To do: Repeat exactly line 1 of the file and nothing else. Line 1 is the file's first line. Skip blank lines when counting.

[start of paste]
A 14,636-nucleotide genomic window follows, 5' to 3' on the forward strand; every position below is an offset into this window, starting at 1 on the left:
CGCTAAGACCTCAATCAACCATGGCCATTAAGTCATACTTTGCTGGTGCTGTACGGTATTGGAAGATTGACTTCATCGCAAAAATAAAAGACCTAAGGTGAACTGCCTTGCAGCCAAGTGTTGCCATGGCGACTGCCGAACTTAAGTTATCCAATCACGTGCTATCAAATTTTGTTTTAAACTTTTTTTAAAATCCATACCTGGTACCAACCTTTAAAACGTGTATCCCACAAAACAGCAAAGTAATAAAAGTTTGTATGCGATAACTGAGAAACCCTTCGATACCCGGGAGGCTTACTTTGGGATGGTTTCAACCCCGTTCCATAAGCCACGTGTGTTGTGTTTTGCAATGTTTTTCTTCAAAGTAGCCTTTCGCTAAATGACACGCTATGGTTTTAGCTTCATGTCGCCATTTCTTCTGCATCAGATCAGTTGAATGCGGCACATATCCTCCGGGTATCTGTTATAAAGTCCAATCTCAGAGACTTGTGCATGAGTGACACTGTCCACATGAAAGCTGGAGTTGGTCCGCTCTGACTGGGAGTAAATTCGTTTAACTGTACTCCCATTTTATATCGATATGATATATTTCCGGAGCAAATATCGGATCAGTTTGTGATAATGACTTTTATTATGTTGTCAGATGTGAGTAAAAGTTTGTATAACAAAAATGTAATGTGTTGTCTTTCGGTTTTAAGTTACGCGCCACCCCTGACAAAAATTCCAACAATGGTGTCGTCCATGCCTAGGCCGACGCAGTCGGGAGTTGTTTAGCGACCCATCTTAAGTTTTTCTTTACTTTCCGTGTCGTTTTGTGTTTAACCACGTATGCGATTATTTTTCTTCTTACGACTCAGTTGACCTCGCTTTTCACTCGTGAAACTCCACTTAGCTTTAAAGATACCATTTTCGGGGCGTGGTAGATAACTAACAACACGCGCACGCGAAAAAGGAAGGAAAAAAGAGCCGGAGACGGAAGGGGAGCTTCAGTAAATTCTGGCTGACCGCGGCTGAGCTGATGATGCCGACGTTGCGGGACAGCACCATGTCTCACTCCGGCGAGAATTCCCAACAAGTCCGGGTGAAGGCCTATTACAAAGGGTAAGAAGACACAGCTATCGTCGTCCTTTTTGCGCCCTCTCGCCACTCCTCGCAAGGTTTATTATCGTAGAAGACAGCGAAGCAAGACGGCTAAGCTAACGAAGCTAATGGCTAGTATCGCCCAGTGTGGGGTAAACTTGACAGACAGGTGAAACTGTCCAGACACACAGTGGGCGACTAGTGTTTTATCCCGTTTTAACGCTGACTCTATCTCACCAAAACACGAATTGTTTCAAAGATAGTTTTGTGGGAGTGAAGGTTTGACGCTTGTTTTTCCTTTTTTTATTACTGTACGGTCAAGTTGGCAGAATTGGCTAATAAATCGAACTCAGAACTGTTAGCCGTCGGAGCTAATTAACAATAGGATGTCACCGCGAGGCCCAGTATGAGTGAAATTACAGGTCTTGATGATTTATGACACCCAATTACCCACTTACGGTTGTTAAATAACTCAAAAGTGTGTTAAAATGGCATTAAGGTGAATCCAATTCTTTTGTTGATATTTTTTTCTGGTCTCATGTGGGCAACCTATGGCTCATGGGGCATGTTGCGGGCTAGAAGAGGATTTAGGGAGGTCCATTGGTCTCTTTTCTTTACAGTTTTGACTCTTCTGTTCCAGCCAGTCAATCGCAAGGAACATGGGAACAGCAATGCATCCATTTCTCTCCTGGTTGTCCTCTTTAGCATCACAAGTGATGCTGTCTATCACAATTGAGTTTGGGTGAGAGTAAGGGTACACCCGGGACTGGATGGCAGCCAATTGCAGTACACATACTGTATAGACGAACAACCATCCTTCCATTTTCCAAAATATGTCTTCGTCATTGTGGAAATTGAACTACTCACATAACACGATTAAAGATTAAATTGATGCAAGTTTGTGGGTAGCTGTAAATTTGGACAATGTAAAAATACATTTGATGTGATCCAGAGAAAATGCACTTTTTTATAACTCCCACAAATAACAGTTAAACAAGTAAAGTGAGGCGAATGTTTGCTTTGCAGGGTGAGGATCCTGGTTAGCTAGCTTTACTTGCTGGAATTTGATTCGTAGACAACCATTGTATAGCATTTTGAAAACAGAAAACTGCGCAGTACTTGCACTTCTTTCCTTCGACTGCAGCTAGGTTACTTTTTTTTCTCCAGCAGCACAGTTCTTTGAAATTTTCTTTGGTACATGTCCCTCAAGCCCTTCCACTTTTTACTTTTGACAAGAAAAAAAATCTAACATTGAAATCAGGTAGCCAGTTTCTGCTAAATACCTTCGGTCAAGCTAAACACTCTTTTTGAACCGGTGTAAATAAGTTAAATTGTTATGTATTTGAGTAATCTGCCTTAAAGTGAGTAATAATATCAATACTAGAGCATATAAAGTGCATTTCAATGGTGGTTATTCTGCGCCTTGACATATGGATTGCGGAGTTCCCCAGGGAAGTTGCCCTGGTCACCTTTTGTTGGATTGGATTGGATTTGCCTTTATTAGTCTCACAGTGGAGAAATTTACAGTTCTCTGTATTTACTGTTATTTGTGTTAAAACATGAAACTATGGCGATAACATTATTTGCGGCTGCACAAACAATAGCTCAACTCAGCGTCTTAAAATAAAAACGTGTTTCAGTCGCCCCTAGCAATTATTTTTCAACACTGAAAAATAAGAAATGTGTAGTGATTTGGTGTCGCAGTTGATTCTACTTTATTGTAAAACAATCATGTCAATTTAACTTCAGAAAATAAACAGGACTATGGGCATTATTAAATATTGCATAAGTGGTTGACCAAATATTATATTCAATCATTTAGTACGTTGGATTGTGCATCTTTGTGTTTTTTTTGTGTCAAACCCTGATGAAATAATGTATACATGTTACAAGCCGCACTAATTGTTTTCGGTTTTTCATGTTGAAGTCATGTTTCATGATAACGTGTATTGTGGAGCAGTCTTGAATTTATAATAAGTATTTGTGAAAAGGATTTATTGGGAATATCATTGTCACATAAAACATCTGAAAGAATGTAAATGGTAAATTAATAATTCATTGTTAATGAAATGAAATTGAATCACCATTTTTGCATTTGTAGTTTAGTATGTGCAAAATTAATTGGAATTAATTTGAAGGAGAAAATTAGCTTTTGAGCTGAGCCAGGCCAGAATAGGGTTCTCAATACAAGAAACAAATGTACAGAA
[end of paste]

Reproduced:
A 14,636-nucleotide genomic window follows, 5' to 3' on the forward strand; every position below is an offset into this window, starting at 1 on the left: